How To Determine How Much You Can Afford When Buying A Home
Buying a home is a major life event. If you spend too much, you will be on the hook for a sizable investment that has the potential to prove onerous in terms of taxes, monthly mortgage payments, upkeep and so on. Spend too little and you will live in regret wondering what life would have been like in a nicer home that cost more money. The key is to take your time, evaluate a number of different options and choose a lovely home you can afford.
Focus on Your Debt to Income Ratio
The house you have your eye on should not eat up more than 36 percent of your gross income in terms of cost. If your monthly mortgage payment exceeds this figure, it is a financial liability that could lead to foreclosure or an early sale. Ideally, your mortgage will account for about 30 percent or less of your gross monthly pay. So be don’t jump at the opportunity to take out a lengthy mortgage with a massive monthly payment that takes up a large chunk of your gross income. Opt for something more reasonable to minimize your financial risk and ultimately sleep better at night.
Consider the Costs of Home Ownership
Every house requires some form of maintenance, even if the yard work is outsourced to a contractor. Annual maintenance, repairs, improvements, replacements and so on will cost money. So don’t assume your financial obligations end with your mortgage. You will also have to pay for home maintenance and insurance to boot. Keep these expenses in mind when setting your financial limitations on homes for sale. Be sure to add some money to your emergency fund when creating your monthly budget. Such a fund is necessary to cover the expense of unexpected home maintenance problems, natural disasters and other unforeseen yet costly events.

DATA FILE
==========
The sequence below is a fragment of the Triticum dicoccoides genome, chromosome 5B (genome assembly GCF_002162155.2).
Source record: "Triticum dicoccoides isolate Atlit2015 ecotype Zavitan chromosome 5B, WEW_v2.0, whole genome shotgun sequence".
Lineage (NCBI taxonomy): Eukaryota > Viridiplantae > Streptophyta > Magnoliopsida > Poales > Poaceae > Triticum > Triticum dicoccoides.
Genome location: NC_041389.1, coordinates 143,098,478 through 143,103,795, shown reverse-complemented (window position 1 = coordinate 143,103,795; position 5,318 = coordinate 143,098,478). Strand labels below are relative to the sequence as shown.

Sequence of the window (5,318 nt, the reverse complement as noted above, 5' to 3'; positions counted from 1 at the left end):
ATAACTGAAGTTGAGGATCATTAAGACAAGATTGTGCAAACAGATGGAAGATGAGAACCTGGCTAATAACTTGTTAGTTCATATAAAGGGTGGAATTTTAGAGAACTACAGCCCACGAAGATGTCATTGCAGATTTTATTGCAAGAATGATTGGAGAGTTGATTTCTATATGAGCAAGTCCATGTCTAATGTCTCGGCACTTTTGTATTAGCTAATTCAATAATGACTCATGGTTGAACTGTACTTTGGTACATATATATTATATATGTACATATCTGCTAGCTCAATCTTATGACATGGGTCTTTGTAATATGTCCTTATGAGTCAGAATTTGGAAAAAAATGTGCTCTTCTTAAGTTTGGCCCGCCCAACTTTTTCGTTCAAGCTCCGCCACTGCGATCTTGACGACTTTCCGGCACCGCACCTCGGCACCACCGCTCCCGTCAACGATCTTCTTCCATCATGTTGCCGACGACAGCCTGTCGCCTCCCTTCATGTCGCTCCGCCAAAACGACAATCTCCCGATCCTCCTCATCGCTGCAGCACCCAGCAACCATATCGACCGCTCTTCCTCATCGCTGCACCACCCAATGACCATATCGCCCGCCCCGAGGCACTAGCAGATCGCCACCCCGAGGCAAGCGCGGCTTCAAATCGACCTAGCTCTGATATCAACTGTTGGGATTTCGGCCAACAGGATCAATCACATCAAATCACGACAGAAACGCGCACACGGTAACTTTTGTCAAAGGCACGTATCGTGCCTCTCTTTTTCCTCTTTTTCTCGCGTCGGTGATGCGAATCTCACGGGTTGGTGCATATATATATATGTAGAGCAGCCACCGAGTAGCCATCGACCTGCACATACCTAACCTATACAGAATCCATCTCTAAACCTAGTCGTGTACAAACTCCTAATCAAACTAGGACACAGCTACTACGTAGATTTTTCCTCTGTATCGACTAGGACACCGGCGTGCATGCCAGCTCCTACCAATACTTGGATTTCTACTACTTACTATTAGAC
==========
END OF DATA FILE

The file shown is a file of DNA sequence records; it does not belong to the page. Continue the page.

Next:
Ask for Assistance Through a Pre-qualification
It will help to find out if your current income and debt puts you in a position to qualify for a home mortgage. The lending institution will evaluate your finances to determine if you qualify for a loan, how much the loan will be for and what sort of interest rate you will have to pay. Most pre-qualifications account for income and debt yet do not consider your spending habits or goals for personal savings. Factor in these two variables before making a commitment to a home mortgage.
If you do not qualify for a mortgage, do not give up hope. Work on repairing your credit score, paying down your debts and increasing your income. Continue to improve your credit and you will eventually qualify for a home mortgage, albeit with less than spectacular terms. If your credit score is holding you back from the mortgage you desire, review your credit report for errs and do your best to save up a sizable down payment to reduce your risk from the perspective of the lending institution.
Plan for the Worst and Hope for the Best
If you are offered a home mortgage loan, do not immediately accept it. Consider how many payments you could make if you lost your job. Consider the ongoing costs of home ownership. If the cost of the mortgage is about one-third or less of your gross monthly income and if you are capable of covering the monthly mortgage payment for at least six months in the event that you are unemployed or sick, you can likely afford the home. Otherwise, think long and hard before making a financial commitment to a home that has the potential to become your financial ruin.